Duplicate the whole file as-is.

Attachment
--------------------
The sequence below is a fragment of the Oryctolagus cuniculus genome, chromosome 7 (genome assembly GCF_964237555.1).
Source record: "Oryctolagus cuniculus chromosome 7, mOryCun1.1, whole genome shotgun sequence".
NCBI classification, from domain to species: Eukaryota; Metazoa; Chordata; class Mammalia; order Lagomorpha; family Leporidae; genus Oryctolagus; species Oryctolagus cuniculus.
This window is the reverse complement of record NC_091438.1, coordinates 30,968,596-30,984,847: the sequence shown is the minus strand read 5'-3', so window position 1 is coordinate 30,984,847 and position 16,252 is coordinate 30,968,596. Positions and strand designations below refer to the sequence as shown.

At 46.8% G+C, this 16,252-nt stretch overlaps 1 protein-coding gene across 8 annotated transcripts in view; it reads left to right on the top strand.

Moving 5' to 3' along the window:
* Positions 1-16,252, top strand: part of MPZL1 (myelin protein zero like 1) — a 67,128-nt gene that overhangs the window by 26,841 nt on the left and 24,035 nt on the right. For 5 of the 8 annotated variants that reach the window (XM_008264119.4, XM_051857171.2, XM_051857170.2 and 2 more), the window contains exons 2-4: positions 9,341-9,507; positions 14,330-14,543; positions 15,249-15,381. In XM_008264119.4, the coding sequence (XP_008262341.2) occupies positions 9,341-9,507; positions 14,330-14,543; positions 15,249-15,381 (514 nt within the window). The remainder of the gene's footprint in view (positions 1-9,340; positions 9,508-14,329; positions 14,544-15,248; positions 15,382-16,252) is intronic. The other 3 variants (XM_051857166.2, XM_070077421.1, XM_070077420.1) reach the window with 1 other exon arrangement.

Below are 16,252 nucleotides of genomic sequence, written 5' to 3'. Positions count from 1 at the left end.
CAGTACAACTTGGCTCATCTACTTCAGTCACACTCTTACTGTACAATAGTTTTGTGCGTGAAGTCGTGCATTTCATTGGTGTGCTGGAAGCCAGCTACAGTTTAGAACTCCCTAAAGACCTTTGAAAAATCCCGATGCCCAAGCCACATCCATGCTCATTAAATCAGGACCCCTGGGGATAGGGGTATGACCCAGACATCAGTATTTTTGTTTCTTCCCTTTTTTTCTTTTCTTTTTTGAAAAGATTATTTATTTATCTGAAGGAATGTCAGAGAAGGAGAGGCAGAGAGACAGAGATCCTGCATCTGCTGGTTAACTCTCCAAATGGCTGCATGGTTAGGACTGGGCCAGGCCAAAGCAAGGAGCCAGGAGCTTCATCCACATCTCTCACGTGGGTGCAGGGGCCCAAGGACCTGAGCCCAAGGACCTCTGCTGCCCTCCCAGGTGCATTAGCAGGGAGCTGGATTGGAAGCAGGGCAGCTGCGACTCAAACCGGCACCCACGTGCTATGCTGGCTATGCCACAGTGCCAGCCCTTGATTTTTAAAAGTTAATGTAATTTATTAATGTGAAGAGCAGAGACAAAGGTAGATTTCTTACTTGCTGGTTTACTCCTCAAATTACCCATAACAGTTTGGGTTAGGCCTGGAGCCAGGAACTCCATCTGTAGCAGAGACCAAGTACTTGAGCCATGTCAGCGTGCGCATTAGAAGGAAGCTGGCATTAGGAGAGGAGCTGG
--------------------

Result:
The sequence below is a fragment of the Oryctolagus cuniculus genome, chromosome 7 (genome assembly GCF_964237555.1).
Source record: "Oryctolagus cuniculus chromosome 7, mOryCun1.1, whole genome shotgun sequence".
NCBI classification, from domain to species: Eukaryota; Metazoa; Chordata; class Mammalia; order Lagomorpha; family Leporidae; genus Oryctolagus; species Oryctolagus cuniculus.
This window is the reverse complement of record NC_091438.1, coordinates 30,968,596-30,984,847: the sequence shown is the minus strand read 5'-3', so window position 1 is coordinate 30,984,847 and position 16,252 is coordinate 30,968,596. Positions and strand designations below refer to the sequence as shown.

At 46.8% G+C, this 16,252-nt stretch overlaps 1 protein-coding gene across 8 annotated transcripts in view; it reads left to right on the top strand.

Moving 5' to 3' along the window:
* Positions 1-16,252, top strand: part of MPZL1 (myelin protein zero like 1) — a 67,128-nt gene that overhangs the window by 26,841 nt on the left and 24,035 nt on the right. For 5 of the 8 annotated variants that reach the window (XM_008264119.4, XM_051857171.2, XM_051857170.2 and 2 more), the window contains exons 2-4: positions 9,341-9,507; positions 14,330-14,543; positions 15,249-15,381. In XM_008264119.4, the coding sequence (XP_008262341.2) occupies positions 9,341-9,507; positions 14,330-14,543; positions 15,249-15,381 (514 nt within the window). The remainder of the gene's footprint in view (positions 1-9,340; positions 9,508-14,329; positions 14,544-15,248; positions 15,382-16,252) is intronic. The other 3 variants (XM_051857166.2, XM_070077421.1, XM_070077420.1) reach the window with 1 other exon arrangement.

Below are 16,252 nucleotides of genomic sequence, written 5' to 3'. Positions count from 1 at the left end.
CAGTACAACTTGGCTCATCTACTTCAGTCACACTCTTACTGTACAATAGTTTTGTGCGTGAAGTCGTGCATTTCATTGGTGTGCTGGAAGCCAGCTACAGTTTAGAACTCCCTAAAGACCTTTGAAAAATCCCGATGCCCAAGCCACATCCATGCTCATTAAATCAGGACCCCTGGGGATAGGGGTATGACCCAGACATCAGTATTTTTGTTTCTTCCCTTTTTTTCTTTTCTTTTTTGAAAAGATTATTTATTTATCTGAAGGAATGTCAGAGAAGGAGAGGCAGAGAGACAGAGATCCTGCATCTGCTGGTTAACTCTCCAAATGGCTGCATGGTTAGGACTGGGCCAGGCCAAAGCAAGGAGCCAGGAGCTTCATCCACATCTCTCACGTGGGTGCAGGGGCCCAAGGACCTGAGCCCAAGGACCTCTGCTGCCCTCCCAGGTGCATTAGCAGGGAGCTGGATTGGAAGCAGGGCAGCTGCGACTCAAACCGGCACCCACGTGCTATGCTGGCTATGCCACAGTGCCAGCCCTTGATTTTTAAAAGTTAATGTAATTTATTAATGTGAAGAGCAGAGACAAAGGTAGATTTCTTACTTGCTGGTTTACTCCTCAAATTACCCATAACAGTTTGGGTTAGGCCTGGAGCCAGGAACTCCATCTGTAGCAGAGACCAAGTACTTGAGCCATGTCAGCGTGCGCATTAGAAGGAAGCTGGCATTAGGAGAGGAGCTGG